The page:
Although the pool is heated, it’s not exactly warm out of the water – some are shivering during the instruction and back-chat periods. I’m glad to have sorted out the Breaststroke so early in the proceedings, though it’s still exhausting to do.

First Lunch out
Lunch time sea view

Fernando has booked a mass lunch at a seaside restaurant a short walk around the coast. It’s a beautiful setting but the wind is chilly and some of us have to go outside and stand in a sunny sheltered spot to warm up. Phil and I take off in the car to investigate Parc Natural de Mondrago, just North West of Santanyi.

The countryside is green at this time of year with flowers all along the road-sides. We pass Almond orchards and fields of wild flowers. It’s not really a park as everywhere seems to be farmed, but it’s lovely and we stop briefly on the coast to look at the sea and the limestone cliffs. There’s no time to linger, as we have to be back for our second two hour session at six. Lanes one and two have Ally for a backstroke set. Lots of drills for rotation leading from the hips and getting the arms in the right position to enter the water and push down.

The Natural Park
Coast

Different coaches have varied advice which might seem to contradict with another coach. The thing is that they are all correct – in a way and it’s only when you get the whole picture that things fall into place.  I recall seeing a U tube video where a coach was warning about the danger of over rotation in backstroke. Ally’s tip that one’s side should not come out of the water makes sense of this. Our problem here is navigating in an out-door pool. It’s no use fixing on a point in the sky and on every second length the sun is blinding. Much hilarity ensues with everyone zigzagging up and down the pool and colliding with lane-ropes.

Aloe and wild-flowers

Mostly the lane ropes win and I have the scars to prove it.

As dinner at the hotel finishes at 9pm, we have to dash back and change into long pants before eating. I’m knackered and go straight to bed instead of going out for a drink with the youngsters, who want to farewell James. He’s going home tomorrow afternoon. Tuesday is one two-hour session and there’s a chance to re-visit the work we did yesterday on breaststroke and then we do push-offs and turns.

Scabeous on brownfield site

We have what is known as half board at the hotel, which means only breakfast and evening meal. Most of the guys do a swap and have lunch at the hotel. My view is that indifferent food is the same whether it’s lunch or dinner, but this gives the lads the opportunity to go out on the town at night. Phil and I find a delightful little Bistro with delicious artistically presented food. But we’re not missing out as the WhatsApp group keeps us graphically updated with everyone else’s activities – mostly.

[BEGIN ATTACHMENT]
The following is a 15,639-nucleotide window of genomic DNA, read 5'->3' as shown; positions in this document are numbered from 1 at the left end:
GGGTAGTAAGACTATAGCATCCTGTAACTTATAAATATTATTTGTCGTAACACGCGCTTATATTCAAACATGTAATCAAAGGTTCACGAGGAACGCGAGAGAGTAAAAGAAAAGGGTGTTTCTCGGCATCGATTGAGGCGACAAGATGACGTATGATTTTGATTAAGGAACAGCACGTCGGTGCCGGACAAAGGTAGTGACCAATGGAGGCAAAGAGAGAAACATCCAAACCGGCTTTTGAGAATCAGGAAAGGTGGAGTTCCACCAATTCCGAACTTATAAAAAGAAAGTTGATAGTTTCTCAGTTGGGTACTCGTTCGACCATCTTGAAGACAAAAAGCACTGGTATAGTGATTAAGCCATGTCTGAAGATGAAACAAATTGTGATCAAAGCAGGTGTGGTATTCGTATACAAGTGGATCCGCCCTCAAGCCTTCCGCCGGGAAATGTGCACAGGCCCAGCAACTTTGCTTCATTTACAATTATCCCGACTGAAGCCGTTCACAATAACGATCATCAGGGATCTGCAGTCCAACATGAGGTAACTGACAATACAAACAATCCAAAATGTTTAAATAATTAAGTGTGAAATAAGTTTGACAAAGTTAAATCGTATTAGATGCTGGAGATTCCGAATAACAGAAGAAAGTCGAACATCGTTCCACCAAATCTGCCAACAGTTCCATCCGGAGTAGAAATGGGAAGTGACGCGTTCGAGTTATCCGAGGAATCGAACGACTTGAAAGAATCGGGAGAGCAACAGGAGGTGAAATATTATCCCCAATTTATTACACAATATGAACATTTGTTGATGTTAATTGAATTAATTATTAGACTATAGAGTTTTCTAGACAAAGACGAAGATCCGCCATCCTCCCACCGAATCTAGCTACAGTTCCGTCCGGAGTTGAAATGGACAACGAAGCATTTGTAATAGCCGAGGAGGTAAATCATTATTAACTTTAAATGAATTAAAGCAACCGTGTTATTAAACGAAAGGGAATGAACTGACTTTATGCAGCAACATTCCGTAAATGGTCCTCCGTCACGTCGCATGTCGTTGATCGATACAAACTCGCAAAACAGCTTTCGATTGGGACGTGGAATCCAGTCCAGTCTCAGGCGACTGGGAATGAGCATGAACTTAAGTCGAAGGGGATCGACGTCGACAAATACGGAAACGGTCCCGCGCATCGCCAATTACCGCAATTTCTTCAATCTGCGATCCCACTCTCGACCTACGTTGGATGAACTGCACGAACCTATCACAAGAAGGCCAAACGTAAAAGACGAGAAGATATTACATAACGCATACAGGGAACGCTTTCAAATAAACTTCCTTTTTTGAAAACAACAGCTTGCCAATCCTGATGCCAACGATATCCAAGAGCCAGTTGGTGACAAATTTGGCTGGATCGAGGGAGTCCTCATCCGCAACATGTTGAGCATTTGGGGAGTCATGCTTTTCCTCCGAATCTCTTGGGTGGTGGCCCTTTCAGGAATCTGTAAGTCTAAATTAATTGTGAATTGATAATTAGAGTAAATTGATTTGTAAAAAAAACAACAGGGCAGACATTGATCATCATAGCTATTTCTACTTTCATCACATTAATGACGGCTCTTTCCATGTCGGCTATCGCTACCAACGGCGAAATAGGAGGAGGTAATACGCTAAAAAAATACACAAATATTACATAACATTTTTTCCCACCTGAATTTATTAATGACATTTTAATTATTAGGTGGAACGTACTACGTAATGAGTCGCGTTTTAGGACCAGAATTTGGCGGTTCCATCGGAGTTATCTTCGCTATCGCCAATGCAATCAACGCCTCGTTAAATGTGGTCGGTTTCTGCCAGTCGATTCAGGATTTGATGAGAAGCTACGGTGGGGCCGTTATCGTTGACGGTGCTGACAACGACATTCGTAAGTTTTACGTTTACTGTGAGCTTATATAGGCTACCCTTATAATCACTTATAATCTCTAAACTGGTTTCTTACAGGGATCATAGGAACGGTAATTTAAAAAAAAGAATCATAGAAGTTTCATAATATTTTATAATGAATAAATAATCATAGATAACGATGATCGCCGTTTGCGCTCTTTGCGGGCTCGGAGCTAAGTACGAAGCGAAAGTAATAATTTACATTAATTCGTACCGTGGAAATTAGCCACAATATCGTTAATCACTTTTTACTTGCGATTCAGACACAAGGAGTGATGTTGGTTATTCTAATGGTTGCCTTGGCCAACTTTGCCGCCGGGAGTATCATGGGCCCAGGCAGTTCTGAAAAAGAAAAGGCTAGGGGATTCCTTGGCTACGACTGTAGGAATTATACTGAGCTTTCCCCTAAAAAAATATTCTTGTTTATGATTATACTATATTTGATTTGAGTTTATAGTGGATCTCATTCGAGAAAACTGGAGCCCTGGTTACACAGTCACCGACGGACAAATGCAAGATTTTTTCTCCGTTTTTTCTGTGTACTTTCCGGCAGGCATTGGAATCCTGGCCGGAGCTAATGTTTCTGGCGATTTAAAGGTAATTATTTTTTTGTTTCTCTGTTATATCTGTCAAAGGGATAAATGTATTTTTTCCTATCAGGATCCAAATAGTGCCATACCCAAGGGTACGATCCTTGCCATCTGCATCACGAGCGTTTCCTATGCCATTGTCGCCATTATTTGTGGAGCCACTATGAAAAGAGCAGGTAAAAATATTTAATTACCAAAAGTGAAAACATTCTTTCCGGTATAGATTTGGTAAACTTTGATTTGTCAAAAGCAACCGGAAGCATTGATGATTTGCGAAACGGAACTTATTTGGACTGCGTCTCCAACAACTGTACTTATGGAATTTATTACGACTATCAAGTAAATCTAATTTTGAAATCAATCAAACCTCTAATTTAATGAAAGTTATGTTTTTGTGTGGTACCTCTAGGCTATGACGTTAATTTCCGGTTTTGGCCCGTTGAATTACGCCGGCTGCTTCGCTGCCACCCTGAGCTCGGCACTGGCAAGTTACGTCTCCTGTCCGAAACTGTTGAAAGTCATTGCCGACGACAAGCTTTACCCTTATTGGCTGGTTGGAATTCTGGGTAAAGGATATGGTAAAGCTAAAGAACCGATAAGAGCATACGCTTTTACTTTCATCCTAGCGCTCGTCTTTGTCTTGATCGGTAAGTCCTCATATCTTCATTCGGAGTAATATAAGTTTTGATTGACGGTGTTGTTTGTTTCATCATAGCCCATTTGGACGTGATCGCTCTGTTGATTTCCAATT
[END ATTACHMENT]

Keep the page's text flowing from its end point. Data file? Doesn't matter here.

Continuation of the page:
Salt lakes

They are off to the naturist beach Playa d’es Trenc and no one joins us on a three-hour bird-watching walk. Our journey takes us along the naturist beach, but there is no sign of the lads and we head inland past salt lakes and wet-lands. I’m astonished at the abundance of species here. Some of the highlights are sightings of: an Eagle, Flamingos and a Harrier. There are nightingales – heard but not seen, Hoopoes, Corn Buntings, various warblers and of course Sparrows everywhere. On the water are Shell ducks, Stilts, Avocets and many more. Phil is in heaven with his binoculars and bird identification phone app. He’s texting a mate in France who is also bird-watching. It’s a bit of a competition.

wld flowers

Along the way we see plenty of wild-flowers in full spring bloom. They will all be gone by mid-summer and the resort tourists will miss out. Colonia St Jordi seems not to have grown much over the years. Vacant lots are still to be developed and while the market waits for a boom, ecology has taken over and wild-flowers, birds and feral cats make temporary use of the land.

Off to Swim Prague

Aquacentrum Prague

‘Because I can’ is what I tell people who ask me ‘Why?’ I’m unencumbered these days, responsible and answering only to myself, so why not make the most of it?

I’m off to swim for a while – a Saturday afternoon in Prague for their Rainbow Spring Multi-sport event then to Mallorca for a six-day swim camp with twenty Out to Swim club members. My body is a bit apprehensive – I never quite know which part will complain next – but I know it pretty well by now and it tells me when to stop. It’s just a matter of listening, which I don’t always do.

River Vltava from Charles Bridge

I was last in Prague in 2014, so I’m looking forward to reacquainting myself with this beautiful and historic city. On the flight from Stanstead is a huge party of guys going to a stag do. Apparently, it’s the new place to do that – excellent beer and cheap. Sounds like they have a weekend of all inclusive (to save bother) activities including the mandatory strip show. Interesting to observe straight men in a group away from wives and girlfriends – a completely different animal.

Government buildings – Prague Castle

A three-day travel pass purchased at the airport takes me by bus and Metro with speedy efficiency to my hotel. Hotel Alba is modernised in a spartan, Eastern European version of IKEA – except that it is solid.  It’s still light so this is the only opportunity to explore the Prague Castle area – not done on my 2014 visit. The hotel receptionist advises that I need two days to see it all, so I will just have to do a recce for next time.

Busking harpist
Busking Violinist